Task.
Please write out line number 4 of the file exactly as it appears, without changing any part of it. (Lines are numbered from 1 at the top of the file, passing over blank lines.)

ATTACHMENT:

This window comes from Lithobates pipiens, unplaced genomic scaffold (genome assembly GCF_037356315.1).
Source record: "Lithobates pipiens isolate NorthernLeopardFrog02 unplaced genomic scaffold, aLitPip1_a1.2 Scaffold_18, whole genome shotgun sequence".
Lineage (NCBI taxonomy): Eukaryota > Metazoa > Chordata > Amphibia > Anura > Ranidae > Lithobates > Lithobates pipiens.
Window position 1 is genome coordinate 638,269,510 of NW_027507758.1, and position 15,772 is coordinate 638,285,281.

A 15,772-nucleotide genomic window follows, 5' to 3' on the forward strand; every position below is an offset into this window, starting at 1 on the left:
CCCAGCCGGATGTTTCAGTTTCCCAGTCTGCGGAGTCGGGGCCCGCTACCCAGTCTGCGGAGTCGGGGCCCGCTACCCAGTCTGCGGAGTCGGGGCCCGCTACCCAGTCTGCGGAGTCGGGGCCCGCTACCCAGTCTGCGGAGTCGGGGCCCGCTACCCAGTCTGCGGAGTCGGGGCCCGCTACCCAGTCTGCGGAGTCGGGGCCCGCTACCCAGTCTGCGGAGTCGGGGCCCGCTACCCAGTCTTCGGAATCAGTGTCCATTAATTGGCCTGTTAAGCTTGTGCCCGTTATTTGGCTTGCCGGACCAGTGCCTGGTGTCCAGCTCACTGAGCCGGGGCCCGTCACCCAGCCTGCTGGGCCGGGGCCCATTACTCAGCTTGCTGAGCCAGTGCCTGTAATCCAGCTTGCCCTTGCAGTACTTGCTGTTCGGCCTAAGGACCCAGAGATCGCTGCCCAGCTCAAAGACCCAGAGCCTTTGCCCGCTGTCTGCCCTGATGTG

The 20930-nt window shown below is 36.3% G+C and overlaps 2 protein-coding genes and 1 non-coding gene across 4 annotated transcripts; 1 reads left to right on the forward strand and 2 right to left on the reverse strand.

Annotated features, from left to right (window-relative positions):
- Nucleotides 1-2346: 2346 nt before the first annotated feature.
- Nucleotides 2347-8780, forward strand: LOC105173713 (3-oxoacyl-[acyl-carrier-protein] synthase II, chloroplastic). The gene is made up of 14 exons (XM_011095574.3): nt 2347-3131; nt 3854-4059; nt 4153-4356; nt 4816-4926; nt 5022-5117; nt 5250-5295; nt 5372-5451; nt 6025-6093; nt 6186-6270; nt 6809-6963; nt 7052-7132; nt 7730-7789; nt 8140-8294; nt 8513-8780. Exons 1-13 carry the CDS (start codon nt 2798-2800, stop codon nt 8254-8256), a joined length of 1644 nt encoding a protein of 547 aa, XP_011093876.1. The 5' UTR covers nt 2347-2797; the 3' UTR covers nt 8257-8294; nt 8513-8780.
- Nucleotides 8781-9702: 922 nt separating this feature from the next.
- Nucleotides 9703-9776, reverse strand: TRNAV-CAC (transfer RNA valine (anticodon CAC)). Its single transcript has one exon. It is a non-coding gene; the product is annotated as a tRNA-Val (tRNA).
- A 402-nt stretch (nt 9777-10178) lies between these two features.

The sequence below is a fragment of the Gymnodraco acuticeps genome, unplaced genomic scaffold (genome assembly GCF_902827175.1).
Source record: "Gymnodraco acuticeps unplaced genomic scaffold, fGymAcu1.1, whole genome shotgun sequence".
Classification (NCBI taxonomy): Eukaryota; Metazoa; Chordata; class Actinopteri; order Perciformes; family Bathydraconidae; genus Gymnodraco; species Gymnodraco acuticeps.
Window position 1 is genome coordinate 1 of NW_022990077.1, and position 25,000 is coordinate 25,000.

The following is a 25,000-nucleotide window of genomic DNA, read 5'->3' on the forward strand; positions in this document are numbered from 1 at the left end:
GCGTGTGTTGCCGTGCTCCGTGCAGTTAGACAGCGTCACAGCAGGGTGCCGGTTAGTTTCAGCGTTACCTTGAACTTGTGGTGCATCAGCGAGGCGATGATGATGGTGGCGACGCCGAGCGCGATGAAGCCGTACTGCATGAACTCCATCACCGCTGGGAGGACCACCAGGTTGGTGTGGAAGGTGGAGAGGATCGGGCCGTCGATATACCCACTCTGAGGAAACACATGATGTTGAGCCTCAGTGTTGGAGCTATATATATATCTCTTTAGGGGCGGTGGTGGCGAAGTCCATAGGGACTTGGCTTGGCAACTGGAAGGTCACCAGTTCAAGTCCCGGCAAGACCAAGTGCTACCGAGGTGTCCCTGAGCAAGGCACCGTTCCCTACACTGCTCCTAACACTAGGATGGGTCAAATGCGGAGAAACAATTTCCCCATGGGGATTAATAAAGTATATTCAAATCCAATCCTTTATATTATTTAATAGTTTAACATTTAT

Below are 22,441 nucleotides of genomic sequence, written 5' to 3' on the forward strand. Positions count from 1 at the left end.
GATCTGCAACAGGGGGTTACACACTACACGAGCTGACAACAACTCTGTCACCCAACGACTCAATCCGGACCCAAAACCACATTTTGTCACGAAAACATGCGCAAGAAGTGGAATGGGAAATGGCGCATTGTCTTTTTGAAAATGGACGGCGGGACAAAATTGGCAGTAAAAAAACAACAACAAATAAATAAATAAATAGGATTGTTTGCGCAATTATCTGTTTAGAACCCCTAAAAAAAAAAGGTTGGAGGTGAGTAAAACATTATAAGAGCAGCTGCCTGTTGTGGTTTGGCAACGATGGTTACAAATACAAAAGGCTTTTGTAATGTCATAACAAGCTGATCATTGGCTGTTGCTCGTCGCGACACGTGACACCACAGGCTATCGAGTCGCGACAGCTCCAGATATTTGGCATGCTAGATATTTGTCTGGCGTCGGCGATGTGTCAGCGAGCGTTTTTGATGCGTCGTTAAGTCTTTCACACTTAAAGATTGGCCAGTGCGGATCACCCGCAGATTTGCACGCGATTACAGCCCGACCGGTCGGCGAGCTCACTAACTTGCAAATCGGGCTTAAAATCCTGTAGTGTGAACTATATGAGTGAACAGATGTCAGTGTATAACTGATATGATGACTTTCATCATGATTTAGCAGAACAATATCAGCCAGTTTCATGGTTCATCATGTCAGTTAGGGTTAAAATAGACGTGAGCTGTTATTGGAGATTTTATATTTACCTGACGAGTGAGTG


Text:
Window position 1 is genome coordinate 638,269,510 of NW_027507758.1, and position 15,772 is coordinate 638,285,281.